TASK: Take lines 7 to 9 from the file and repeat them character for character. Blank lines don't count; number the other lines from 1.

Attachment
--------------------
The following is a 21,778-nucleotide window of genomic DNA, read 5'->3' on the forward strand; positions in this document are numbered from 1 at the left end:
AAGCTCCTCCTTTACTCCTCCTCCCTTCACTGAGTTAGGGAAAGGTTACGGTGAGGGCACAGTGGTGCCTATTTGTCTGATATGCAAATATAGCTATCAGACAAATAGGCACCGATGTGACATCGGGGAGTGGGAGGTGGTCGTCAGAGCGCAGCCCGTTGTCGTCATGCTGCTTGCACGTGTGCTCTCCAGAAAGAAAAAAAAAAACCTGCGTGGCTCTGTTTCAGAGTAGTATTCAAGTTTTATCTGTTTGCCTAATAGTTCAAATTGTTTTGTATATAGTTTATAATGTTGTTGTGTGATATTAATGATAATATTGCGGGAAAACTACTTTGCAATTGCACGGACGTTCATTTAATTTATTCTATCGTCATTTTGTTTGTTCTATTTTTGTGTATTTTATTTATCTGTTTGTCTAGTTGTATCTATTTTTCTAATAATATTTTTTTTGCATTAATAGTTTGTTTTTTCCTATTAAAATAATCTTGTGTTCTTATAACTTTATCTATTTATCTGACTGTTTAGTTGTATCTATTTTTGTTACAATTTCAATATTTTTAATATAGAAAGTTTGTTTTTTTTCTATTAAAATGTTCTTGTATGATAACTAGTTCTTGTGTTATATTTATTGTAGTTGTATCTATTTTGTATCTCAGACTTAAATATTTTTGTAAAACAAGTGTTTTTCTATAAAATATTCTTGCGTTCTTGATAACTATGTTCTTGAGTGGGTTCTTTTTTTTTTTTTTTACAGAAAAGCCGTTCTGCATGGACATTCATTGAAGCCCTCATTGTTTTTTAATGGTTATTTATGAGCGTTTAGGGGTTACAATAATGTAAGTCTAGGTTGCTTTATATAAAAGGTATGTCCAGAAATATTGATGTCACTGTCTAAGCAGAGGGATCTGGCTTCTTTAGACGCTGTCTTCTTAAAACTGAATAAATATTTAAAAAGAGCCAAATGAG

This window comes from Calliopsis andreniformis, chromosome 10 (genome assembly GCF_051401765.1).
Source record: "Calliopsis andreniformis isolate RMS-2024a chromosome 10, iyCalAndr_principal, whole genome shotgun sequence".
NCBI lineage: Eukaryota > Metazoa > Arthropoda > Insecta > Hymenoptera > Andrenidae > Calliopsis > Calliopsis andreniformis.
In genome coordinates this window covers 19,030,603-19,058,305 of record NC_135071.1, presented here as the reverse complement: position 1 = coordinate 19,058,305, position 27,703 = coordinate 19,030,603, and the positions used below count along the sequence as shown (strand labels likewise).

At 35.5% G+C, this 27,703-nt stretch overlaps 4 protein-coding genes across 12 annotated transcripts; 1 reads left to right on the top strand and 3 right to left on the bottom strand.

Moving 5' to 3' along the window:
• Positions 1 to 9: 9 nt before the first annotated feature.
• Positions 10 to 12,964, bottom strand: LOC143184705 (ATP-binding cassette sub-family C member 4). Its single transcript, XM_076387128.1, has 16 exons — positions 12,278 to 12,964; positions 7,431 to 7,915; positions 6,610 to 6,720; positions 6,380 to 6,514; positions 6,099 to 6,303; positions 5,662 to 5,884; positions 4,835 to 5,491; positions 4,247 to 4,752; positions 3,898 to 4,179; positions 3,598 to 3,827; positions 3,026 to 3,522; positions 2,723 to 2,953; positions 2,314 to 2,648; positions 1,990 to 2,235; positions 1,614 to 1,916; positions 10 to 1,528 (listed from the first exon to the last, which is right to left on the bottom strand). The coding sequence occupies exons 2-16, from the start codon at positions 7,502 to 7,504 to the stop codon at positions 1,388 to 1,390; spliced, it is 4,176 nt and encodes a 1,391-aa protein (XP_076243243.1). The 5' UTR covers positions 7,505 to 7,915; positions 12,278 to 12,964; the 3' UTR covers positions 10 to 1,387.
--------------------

At 35.5% G+C, this 27,703-nt stretch overlaps 4 protein-coding genes across 12 annotated transcripts; 1 reads left to right on the top strand and 3 right to left on the bottom strand.

Moving 5' to 3' along the window:
• Positions 1 to 9: 9 nt before the first annotated feature.